A Robin Hobb Rereading Series: Entry 28: Royal Assassin, Chapter 3

Read the previous entry in the series here.
Read the next entry in the series here.


The third chapter in the novel, “Renewing Ties,” opens with a description of an old scroll detailing the encounter of the early Six Duchies ruler, King Wisdom, and the Elderlings after which the overall series takes its name. It moves to Fitz going back out into Buckkeep Castle before he finds himself drawn to a tower room to which Verity has summoned him via the Skill. The two of them confer frankly and surprisingly openly, and Verity seems to have great affection for his bastard nephew.

Image result for verity farseer
An image described as of Verity, used for commentary.
Source unknown to me; information will be welcome.

When Fitz leaves Verity, Lacey, Patience’s maid, finds him and bustles him to her lady. Patience quizzes Fitz randomly, and he begins to suffer again from the lingering effects of the poison that had been used upon him. Patience recognizes his infirmity and sends him off to rest–and he encounters Molly along the way. He is initially buoyed by the encounter, but as he elicits information from her, he finds himself rebuked for his seeming drunkenness and for the many lies he had told and allowed, and he learns that matters have been poor for her family. She leaves him despairing of his infatuation with her, and he staggers back to his room to sleep.

Again, I find myself reading affectively, sympathizing with the folly of an adolescent boy trying to make sense of lust and love at once, and I have to think that that correspondence informed my early regard for the novels; when I first read the Farseer books, I did so much closer to my own adolescence than I am now (though some might say I still need to grow up), and I was not much more adept than Fitz in such matters, if I was at all. It is as good a reason as any to start to make a fuller study of something, and better than most.

There are parts of me, even now that I am largely out of academe–I’ve given up the search for an academic job, and I’m not teaching in the current session at the one school where I do still get to stand in front of a classroom–that clamor for me to make some kind of insightful, scholarly comment about the chapter. And I could tease out something about, perhaps, a suggestion of something between Charim and Verity like that I have suggested lay between Burrich and Chivalry in the imagined past of the novel, or I could point out that Hobb subtly signals the ultimately untenable nature of chivalry through reflecting on Chivalry when Fitz’s eyes meet Patience’s and “She nodded slowly, accepting the lie [Fitz had told] as necessary, and looked aside. [Fitz] wondered how many times [his] father had told her similar lies. What did it cost her to nod?” Neither would be wrong, exactly, and either might be fodder for a short piece of commentary that might well be worth doing. So might a bit linking what happens in the chapter to more of the foreshadowing that is itself a common theme in the series of novels; looking ahead only to find later that such peerings were correct is something of a motif in the main Elderlings novels, perhaps the dominant one. (I’d have to do more work on that, though.)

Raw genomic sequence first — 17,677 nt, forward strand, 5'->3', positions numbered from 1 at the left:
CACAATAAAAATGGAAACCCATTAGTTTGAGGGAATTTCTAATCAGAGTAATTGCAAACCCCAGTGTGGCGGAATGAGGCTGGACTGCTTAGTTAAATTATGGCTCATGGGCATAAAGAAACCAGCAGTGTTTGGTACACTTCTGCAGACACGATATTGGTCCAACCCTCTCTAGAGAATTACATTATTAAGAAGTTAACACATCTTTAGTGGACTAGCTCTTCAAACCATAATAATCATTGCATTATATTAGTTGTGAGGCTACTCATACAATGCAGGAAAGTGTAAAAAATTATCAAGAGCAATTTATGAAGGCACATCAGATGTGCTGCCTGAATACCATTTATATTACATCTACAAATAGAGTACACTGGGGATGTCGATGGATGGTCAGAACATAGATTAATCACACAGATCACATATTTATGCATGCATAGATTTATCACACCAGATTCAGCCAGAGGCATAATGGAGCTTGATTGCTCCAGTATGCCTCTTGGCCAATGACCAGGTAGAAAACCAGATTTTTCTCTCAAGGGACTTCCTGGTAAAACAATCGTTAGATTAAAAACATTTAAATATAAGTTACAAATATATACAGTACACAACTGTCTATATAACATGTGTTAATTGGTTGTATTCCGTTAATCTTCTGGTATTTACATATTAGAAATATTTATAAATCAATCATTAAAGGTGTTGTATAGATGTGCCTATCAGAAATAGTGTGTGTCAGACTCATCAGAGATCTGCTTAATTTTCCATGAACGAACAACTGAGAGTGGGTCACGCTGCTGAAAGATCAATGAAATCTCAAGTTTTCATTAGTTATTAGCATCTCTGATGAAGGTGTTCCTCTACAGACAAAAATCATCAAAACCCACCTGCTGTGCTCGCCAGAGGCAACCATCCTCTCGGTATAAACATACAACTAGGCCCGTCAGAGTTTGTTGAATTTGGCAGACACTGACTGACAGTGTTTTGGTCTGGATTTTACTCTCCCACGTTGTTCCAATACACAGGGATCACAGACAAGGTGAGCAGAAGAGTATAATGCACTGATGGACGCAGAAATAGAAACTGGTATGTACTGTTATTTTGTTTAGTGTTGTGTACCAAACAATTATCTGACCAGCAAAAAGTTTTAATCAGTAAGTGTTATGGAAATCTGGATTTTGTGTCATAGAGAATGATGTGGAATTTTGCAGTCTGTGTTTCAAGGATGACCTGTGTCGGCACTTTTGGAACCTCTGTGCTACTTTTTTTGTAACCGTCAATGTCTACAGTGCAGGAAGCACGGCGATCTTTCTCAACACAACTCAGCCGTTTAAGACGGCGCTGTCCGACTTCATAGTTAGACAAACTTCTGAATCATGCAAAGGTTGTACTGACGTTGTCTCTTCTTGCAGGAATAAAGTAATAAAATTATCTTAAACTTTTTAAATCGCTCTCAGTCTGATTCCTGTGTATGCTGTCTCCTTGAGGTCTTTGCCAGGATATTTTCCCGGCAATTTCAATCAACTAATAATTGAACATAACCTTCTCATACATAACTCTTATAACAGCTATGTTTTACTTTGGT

At another time, I will have such things to write. I hope you will continue to read them.

I’d love to have your support.

Reflective Comments for the July 2019 Session at DeVry University

Continuing a practice I most recently iterated at the end of the May 2019 session at DeVry University, and following closely the patterns established in previous practice, comments below offer impressions of class performance among students enrolled in my section of ENGL 112: Composition during the July 2019 session at that institution. After a brief outline of the course and selected statistics about it, impressions and implications for further teaching are discussed.

Students enrolled in ENGL 112 during the July 2019 session were asked to complete a number of assignments in quick succession. While there was some overlap with previous iterations of the course in terms of the assignments requested, there was not congruity; the later assignments differed from previous practice. Three papers (a profile, a rhetorical analysis, and a “persuasive” paper) and a presentation deriving from the final paper accounted for the majority of the grade; discussion activities accounted for more than a third, and a quiz over APA guidelines occupied the remainder, as presented in the figure below:

ENGL 112 Assignment Spread

Point values sum to 1,000.

Homework and presentations were assessed by adaptations of University-provided rubrics. Discussions were assessed through an instructor-developed rubric.

The section met in a hybrid on-live session on Wednesdays at 6pm, US Central Time, with online office hours generally being held Mondays at 6pm, US Central Time. Its overall data includes:

  • End-of-term enrollment: 18
  • Average class score: 762.222/1000 (C)
    • Standard deviation: 158.91
  • Students earning a grade of A (900/1000 points or more): 5
  • Students earning a grade of F (below 600/1000 points): 1

Numbers of students receiving each of the traditional letter grades are indicated below:

ENGL 112 Grade Spread